I can't find my copy of S.J. Gunn's biography of Charles Brandon, which might have some specific information about William Brandon and why he was chosen as standard-bearer. I did check a number of other sources and there is not a great deal on this individual, who is also confused with his own father, Sir William Brandon. (There is some question as to whether Charles Brandon's father was actually knighted).William Brandon seems to have come from gentry circles in East Anglia, where allegiance to the Crown was stressed by property disputes and seizures. Brandon was affiliated with the Mowbrays (his grandmother was a Mowbray) and a first cousin of the extensive Wingfield kin, with connections among the Cheyneys and Fitzlewises, other major gentry families. Mowbray holdings broke up when the line became extinct and John Howard became the chief contender for the title (achieving that under Richard III) and competition for the pickings became intense among the various heirs, kinfolk and supporters of the old Mowbray affinity. There were also issues with the property of William's wife Elizabeth Bruyn. At some point the Brandons, staunch Yorkists, became sufficiently disgruntled - so William Brandon and his brother played an important role in Buckingham's 1483 rebellion against Richard, organizing revolt in Essex. They were obliged to flee to Brittany, where Henry VII was living as a "guest" of the Duke.This is why Yorkist and Tudor kings were so intent on murdering or capturing pretenders living abroad. Someone was always dissatisfied with the result of a royal decision about property and titles, and the loser always had the opportunity to join the court of the exile, bringing money, intelligence and prestige. The Brandons were valuable to Henry Tudor as former loyal Yorkists, as relations of important families in East Anglia (their cousins the Wingfields did very well out of the Tudor accession, with two of them marrying Elizabeth Woodville's sisters), as experienced conspirators familiar with the mechanics of raising rebellion, the pressure points of noble-gentry discontent, and the names of likely plotters, as antagonists to John Howard (one of Richard III's key supporters), and perhaps as brave but hardened ruffians who knew how to put the stick about.
William Brandon turns up in the Paston letters as something of a Thomas Culpeper type, cited by John Paston in 1478 as having committed a double rape:"Young William Brandon is in ward and arrested for that he should have by force ravished and swived an old gentlewoman, and yet was not therewith eased, but swived her oldest daughter, and then would have swived the other sister both; wherefore men say foul of him, and that he would eat the hen and all her chickens …” (Note the interesting parallel to Sir Francis Bryan's alleged jest to Henry VIII, cited by Nicholas Sander when trying to make the case about Henry sleeping with Elizabeth Boleyn and her daughters.)Standard-bearers had a certain mystique in the culture of chivalry. St. Michael, for example, is God's standard-bearer and St. John is called Christ's standard-bearer. I found references to the standard-bearer being called "the other king," as it was his responsibility to lead the army if the king perished. Usually the office goes to an important noble; sometimes it is hereditary; at other times it seems to go to an exemplary paladin of chivalry. William Brandon's selection doesn't meet these eligibility criteria. However, some sources referred to standard-bearers chosen for their magnificent physiques. I couldn't find any physical description of William Brandon, but his son Charles was a noted jouster and sportsman, known for his splendid height and brawny appearance. It could be that Henry Tudor, who is not described as a particularly physically impressive specimen in any sources, chose Brandon because of his contrasting physique - a man who would clearly stand out in the melee of battle as a focal point and lodestone. (And would end up getting killed, possibly because he was so prominent.)Finally, you can't discount the suggestion that Henry actually liked him, although Brandon's character does not seem much of a recommendation. The king was never as exuberant in his friendships and favoritisms as his children - at the most you could say he had occasionally noticeable preferences - but Brandon may have had an expansive charm that he passed on to his son (a favorite with three out of four of Henry's children). Besides Gunn, you might consult Rosemary Horrox's Richard III: A Study of Service; Ian Arthurson's The Perkin Warbeck Conspiracy; Ralph Alan Griffiths' The Making of the Tudor Dynasty; and the Paston letters.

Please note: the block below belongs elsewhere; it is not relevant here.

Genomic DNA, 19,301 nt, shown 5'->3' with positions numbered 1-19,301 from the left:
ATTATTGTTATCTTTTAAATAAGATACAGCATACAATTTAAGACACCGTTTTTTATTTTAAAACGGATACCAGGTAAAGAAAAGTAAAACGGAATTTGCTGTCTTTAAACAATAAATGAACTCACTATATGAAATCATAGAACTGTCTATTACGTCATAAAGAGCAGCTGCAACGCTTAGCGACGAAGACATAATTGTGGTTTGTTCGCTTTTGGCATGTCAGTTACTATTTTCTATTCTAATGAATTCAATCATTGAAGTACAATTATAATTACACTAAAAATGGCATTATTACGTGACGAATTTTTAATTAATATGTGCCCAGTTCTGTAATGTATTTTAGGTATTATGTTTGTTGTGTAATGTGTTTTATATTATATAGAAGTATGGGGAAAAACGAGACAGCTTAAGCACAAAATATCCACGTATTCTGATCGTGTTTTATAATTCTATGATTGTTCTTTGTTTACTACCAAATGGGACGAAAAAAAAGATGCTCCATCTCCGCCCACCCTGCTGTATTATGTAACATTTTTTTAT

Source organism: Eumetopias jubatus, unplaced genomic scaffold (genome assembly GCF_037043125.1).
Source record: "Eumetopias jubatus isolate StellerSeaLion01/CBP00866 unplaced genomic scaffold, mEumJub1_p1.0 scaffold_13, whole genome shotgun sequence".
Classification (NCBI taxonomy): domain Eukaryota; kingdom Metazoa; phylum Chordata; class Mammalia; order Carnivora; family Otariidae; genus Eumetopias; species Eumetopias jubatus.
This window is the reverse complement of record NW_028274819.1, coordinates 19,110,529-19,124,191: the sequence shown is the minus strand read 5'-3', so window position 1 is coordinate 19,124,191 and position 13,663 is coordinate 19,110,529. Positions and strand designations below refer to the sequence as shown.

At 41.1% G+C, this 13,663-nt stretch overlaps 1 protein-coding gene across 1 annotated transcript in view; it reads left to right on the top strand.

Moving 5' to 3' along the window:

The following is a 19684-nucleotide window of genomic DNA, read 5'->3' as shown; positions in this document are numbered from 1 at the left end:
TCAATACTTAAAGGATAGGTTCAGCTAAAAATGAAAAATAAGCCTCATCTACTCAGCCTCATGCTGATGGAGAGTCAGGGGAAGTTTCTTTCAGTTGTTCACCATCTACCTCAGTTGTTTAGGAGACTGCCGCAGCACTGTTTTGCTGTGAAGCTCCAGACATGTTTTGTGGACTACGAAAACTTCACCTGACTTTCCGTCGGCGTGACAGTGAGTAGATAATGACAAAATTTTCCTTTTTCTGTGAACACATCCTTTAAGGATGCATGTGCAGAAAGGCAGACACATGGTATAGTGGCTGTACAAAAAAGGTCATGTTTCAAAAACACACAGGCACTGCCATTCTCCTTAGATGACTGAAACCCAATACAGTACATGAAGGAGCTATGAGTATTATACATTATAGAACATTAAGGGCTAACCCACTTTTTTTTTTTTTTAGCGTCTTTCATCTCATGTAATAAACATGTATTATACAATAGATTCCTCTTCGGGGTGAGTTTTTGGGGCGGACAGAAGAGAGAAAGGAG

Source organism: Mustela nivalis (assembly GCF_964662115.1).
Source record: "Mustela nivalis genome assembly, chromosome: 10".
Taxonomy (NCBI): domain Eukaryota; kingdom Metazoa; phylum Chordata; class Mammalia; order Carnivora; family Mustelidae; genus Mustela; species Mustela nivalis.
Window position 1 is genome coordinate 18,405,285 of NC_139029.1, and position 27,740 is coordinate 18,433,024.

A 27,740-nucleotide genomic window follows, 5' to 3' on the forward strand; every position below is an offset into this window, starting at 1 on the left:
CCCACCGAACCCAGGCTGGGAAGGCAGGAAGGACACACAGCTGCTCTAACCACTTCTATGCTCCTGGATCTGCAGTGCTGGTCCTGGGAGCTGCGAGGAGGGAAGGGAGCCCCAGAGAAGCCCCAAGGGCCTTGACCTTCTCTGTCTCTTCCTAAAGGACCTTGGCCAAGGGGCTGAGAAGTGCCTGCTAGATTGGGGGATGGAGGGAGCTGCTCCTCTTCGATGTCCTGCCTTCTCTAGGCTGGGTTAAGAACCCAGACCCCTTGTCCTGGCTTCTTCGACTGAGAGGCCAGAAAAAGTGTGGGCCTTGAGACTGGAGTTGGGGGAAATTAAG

I did finally find Gunn's book, but it's disappointing on the topic of William Brandon - two references, and one of them a genealogical table.Griffiths' The Making of the Tudor Dynasty is more informative on the group of young men who surrounded Henry Tudor in Brittany. I can't find any suggestions anywhere that Henry was acquainted with William Brandon before the latter's flight to Brittany after the failed Buckingham rebellion, but Griffiths suggests that Henry's circle in exile was tight and loyal. He discusses how the Buckingham rising reveals a crucial web of conspirators, involving Woodvilles and Edward IV's old servants, as well as the Brandons, that easily transferred their loyalty to the Lancastrian candidate. Brandon is characterized as a "good friend" of Henry VII "since Breton days" but there is no source to support this and he does not enlarge on what exactly made Brandon a friend. It might simply be the dynamic of exile - compare Edward IV and his brothers living in Burgundy, or Charles II on the run in Scotland or living hand-to-mouth on the Continent.I also found that Sir John Cheyne or Cheyney, who stood with Henry and Brandon at Bosworth, and was cut down immediately after Brandon (but survived) had been Edward IV's standard bearer. Sources agree he was a man of outstanding physique, which might support my conjecture that William Brandon was similarly endowed. He would also have been useful in training Brandon in his duties.Finally, consider Richard III's standard bearer - Sir Percival Thriball, or Thirlwall, or Thirwall, or Thirwell, or Thurleball, as his surname is variously spelled. In none of his aliases have I been able to find out much about him, except that he was a trusted former "comrade-in-arms" of the king. He had his legs cut off at Bosworth and died, and I only hope someone was sympathetic and interested enough to take in his son and rear him in comfort, if he had one. The larger point is that neither Henry VII nor Richard III seem to have had a standard bearer who in himself reflected the symbolic importance of the role as conceived in medieval chivalry - Brandon and Thirlwall are comparative nobodies. It would be interesting to find out if this was a result of the diminished role of the standard bearer in the late Middle Ages, or if kings placed a higher value on having someone they liked and trusted at their side, rather than someone of prestige and rank, or if experience was preferred, or if some other reason was operative.